9 Invasive Animals You Had No Idea Live Wild in the United States

People cross the globe to catch glimpses of zebras, parrots, crocodiles, monkeys and many more exotic animals that, believe it or not, live wild in the United States of America. Here are 9 wild animals that most people have no idea can be found in America.

Lion Fish

There are two nearly indistinguishable species of lion fish that have invaded some of the coastal waters of the United States, first caught off the coast of Florida. Native to the Indo-Pacific Ocean, lion fish can now be found in the Atlantic Ocean, Caribbean Sea and the Gulf of Mexico. Although stunning to look at, these venomous, carnivorous fish have proven detrimental to native species. Scientists uncovered that just one individual lion fish can reduce native reef fishes by more than 75%. According to the USDA, exotic fish cause more than $5 billion of damage. 

Lion fish found in USA

Giant African Snail

Growing up to 8 inches in length and 4 inches in diameter, the three species of giant African Snail found in the USA grow larger than an adult human fist. The Ghana tiger snail, West African snail, and giant African snail have been found in Florida, Hawaii, and Texas. First discovered in Hawaii in 1936, they moved to mainland thirty years later imported through the pet trade. These giants destroy natural vegetation at an unprecedented rate compared to native snails and can quickly destroy large patches of agricultural areas. 

Giant African Snail found across the USA

Macaques 

Smack dab in central Florida, along the Silver River, hundreds of rhesus macaques swing through the trees. Native to the forests of South/Central Asia, a dozen were introduced  a dozen macaques were released in Silver Springs State Park to boost tourism in the 1930’s. By 2012 state officials had removed nearly 1000 Old World monkeys that had completely overpopulated the area. The capture efforts caused great controversy in the state, and efforts to remove more macaques was halted. The last official count, taken in 2015, found 5 groups totaling almost 200 individuals. Researches estimate that this population will double by 2022.

Wild macaque old world monkey in USA

Zebras

More than 100 zebras graze along the stunning Pacific Coast Highway near the Hearst Castle. At one point the estate owned by William Hearst was the largest private zoo in the world. Following his death in 1951, the herd was released into the wild and has never strayed too far from the original site between Los Angeles and San Francisco.

Wild zebras in California, USA

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Parrots

There were two native parrot species in the United States (the Carolina parakeet and thick-billed parrot) both of which became locally extinct in the 20th century. Today there are several feral parrot species numbering tens of thousands of individuals that can be found in Florida, California, Texas, New York, Michigan, Connecticut, Illinois, Rhode Island and New Jersey. During winter months, many of the birds that travel east perish each year. Budgerigars, rose ringed parakeets, nanny conures, green-cheeked Amazon parrots, monk parrots and chestnut fronted macaws have all been spotted.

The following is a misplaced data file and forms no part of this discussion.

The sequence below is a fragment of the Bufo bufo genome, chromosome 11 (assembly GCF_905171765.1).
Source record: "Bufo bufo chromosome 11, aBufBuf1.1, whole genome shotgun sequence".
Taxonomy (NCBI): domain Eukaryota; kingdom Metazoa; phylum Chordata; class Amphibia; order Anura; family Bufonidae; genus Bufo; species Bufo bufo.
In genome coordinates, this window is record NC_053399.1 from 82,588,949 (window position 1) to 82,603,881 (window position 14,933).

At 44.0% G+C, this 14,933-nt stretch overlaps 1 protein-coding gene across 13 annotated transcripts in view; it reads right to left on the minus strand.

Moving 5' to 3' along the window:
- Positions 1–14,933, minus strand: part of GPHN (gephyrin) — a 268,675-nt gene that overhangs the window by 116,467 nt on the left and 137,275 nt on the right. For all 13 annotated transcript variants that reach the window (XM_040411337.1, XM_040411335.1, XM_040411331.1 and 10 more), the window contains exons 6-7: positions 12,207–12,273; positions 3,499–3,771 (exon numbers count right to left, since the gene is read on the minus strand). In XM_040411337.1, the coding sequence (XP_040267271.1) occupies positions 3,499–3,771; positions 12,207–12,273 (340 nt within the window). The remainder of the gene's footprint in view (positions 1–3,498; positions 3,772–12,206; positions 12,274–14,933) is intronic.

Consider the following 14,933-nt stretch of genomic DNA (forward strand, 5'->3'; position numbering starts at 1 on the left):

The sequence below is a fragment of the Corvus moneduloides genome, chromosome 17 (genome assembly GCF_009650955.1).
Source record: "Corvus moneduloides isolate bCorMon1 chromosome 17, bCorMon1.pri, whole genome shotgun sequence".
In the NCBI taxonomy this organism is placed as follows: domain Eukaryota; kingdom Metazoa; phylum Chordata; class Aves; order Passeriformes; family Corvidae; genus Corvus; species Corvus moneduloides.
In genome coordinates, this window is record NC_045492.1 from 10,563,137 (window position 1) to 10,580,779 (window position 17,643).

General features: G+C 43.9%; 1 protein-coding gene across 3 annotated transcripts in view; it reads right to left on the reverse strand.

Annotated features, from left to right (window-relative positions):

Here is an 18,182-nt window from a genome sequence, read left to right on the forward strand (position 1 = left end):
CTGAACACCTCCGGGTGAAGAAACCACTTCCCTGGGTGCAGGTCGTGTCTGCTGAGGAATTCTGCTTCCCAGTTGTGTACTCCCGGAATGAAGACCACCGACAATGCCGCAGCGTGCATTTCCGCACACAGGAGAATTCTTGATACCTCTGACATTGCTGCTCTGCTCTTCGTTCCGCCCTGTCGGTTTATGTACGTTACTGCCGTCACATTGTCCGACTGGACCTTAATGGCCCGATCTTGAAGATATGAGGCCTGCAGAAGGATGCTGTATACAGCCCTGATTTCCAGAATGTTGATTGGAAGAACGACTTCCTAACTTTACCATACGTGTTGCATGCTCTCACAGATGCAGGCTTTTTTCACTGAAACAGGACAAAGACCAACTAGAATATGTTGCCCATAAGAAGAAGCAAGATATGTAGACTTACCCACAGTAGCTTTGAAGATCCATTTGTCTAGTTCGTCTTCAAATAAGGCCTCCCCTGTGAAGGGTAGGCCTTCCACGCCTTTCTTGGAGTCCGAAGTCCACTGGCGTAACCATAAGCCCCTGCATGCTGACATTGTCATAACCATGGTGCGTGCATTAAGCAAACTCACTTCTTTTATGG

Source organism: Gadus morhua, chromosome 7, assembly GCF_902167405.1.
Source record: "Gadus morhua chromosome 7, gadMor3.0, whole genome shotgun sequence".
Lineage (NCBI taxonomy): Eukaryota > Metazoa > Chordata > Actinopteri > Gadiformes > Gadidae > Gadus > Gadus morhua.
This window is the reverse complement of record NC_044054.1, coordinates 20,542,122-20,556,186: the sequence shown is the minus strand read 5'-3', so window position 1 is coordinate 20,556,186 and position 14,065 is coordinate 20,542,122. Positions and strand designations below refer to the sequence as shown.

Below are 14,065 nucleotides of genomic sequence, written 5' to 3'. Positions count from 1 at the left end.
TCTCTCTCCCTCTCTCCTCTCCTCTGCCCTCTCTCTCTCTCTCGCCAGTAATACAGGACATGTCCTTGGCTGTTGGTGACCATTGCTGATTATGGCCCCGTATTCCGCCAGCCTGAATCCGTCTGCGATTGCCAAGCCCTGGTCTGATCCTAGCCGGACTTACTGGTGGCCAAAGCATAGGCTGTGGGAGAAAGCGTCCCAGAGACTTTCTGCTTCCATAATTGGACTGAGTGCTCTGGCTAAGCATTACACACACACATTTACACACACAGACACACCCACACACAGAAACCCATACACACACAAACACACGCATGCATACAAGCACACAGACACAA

Wild parrots in the USA

Nile Crocodile

Between 2000 and 2014 two crocodiles were captured in Florida that, after DNA analysis, most closely related to Nile crocodiles native to Africa. Capable of growing to 18 feet in length, the Nile crocodile actively preys on cattle, reptiles, mammals, birds and even people. The species was responsible for 493 attacks on humans between 2010 and 2014, with more than 70% of those resulting in fatalities. There are 4 other non-native crocodilians in Florida, the slender snouted crocodile, spectacled caiman, smooth-fronted caiman and the Cuvier’s dwarf caiman. 

Two nile crocodiles in USA

Northern Snakehead

This terrifying species of fish carries shark like teeth and is known to ‘walk’ across land. A carnivorous fish native to Asia, the Northern Snakehead is a dominant predator that actively feasts in American waters from California to New York. Snakeheads can breathe atmospheric oxygen, allowing them to travel on land spreading to different waterways. Adults are capable of eating reptiles, birds and mammals.

A Northern Snakehead walking fish in the USA
Northern snakehead fish. Photo: U.S. Geological Survey Archive, U.S. Geological Survey, Bugwood.org

Killer Bees aka Africanized Bee

These bees first arrived in the United States in 1990 and have since spread to several states across the nation. There are giant killer bees found in California, Utah, Nevada, Arizona, New Mexico, Texas, Oklahoma, Arkansas, Florida, and Louisiana. The dangers of these bees on humans is not as deadly as the name suggests, but they are known to repeatedly sting victims up to 1000 times. The true hazard caused by an Africanized bee is the damage they do to native species who are much more effective pollinators. Killer bees infiltrate the hives of local inhabitants, destroying the queen and taking it over with relative ease.  

Killer bee // pest.org

Cane Toad

These venomous toads pose a major threat towards many native species of birds, mammals and reptiles that often feed on toads. Introduced to control sugar cane fields, they have since spread from their native homes in South America and are found in Florida, California, Texas and Hawaii. In Australia, this invasive amphibian reaches millions of individuals causing a serious crisis among indigenous wildlife. 

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